Quote of the day
A bright star
Stephen Hawking, the world-famous theoretical physicist who inspired generations with his musings on the universe and his ability to overcome personal adversity, died early Wednesday. Mr. Hawking was diagnosed with amyotrophic lateral sclerosis, a neuromuscular wasting disease, in 1963, and though the disease eventually paralysed him almost completely, it did nothing to stop him from pioneering research on gravity and black holes. In 2007, he took part in a zero-gravity flight in part, he said, "to show that people need not be limited by physical handicaps as long as they are not disabled in spirit.”
Person of the day
The long coronation
Angela Merkel was sworn in for her fourth term as chancellor today, nearly six months after elections. In a Bundestag vote this morning, 364 parliamentarians voted in favor of Ms. Merkel while 315 voted against her. She begins her term in a weakened position following historically poor election results for both her own conservative union and her center-left SPD coalition partners. In a press conference on Monday, Ms. Merkel emphasized the need to secure European borders and address migration, an issue which propelled the rise of the far right in the last election. Source:
Graph of the day
In the fast lane
China has become the most important automobile market in the world, with the annual number of new cars sold in China having tripled over the last decade alone. Over the same period, Europe's market shrank slightly. Already, one out of every four new cars produced in the world is made in China, in part by German and US companies working with Chinese manufacturers. Chinese customers buy about one-third of all cars sold by German companies, and that fraction promises to grow further as new car sales in the country are projected to continue to rise steeply.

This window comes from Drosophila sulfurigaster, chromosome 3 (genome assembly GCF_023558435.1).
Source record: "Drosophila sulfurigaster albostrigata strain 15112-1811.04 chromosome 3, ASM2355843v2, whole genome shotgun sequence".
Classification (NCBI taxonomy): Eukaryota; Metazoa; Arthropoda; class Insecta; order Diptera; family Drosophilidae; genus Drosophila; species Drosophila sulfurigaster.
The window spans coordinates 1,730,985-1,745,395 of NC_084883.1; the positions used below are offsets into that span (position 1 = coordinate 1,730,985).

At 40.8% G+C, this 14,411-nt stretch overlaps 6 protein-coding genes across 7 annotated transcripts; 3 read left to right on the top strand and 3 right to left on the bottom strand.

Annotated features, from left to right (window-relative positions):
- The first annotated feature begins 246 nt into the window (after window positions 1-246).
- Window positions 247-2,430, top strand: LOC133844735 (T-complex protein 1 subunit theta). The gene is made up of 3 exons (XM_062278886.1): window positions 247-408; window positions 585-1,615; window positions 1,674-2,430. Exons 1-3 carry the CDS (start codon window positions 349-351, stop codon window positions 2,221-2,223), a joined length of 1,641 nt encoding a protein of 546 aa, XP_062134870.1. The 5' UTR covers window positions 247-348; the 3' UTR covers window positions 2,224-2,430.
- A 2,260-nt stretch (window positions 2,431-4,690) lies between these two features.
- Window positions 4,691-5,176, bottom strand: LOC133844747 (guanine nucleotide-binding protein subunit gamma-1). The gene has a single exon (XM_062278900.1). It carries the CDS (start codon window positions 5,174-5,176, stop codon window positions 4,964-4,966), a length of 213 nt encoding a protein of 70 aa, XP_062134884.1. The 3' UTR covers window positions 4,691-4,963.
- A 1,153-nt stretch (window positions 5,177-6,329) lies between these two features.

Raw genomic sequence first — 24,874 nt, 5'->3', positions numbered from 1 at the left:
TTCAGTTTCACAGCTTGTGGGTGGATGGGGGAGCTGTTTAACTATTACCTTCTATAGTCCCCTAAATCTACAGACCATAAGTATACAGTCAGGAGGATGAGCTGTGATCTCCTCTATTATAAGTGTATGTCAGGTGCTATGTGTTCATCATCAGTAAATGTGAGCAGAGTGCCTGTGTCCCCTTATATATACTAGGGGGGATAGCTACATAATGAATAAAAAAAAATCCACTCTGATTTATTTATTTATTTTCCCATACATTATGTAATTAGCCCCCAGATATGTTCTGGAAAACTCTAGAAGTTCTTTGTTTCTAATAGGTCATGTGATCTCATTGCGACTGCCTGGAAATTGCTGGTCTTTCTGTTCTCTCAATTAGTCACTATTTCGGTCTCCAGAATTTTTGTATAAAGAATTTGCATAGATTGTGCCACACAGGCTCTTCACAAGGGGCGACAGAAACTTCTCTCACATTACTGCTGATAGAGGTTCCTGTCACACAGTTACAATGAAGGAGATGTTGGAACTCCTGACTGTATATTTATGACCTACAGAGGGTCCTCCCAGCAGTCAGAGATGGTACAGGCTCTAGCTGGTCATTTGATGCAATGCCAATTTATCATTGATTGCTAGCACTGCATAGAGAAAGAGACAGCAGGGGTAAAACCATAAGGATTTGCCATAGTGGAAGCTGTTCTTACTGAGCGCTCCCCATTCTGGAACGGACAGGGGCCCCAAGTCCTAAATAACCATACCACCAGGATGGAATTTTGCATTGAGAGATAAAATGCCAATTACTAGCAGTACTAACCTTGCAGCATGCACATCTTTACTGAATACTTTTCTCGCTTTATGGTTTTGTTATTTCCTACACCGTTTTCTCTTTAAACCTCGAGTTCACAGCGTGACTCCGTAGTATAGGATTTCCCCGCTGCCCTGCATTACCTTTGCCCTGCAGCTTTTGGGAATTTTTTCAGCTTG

Number of the day
Not a good deal for everyone
A deal between utility giants RWE and E.ON promises to remake Germany's energy sector, but not everyone is happy about it. The plan to break up the renewables and energy retail group Innogy, currently owned by RWE, and split the assets will mean the elimination of up to 5,000 jobs. Union officials have demanded that the cutbacks be implemented in a socially responsible fashion without enforced redundancies.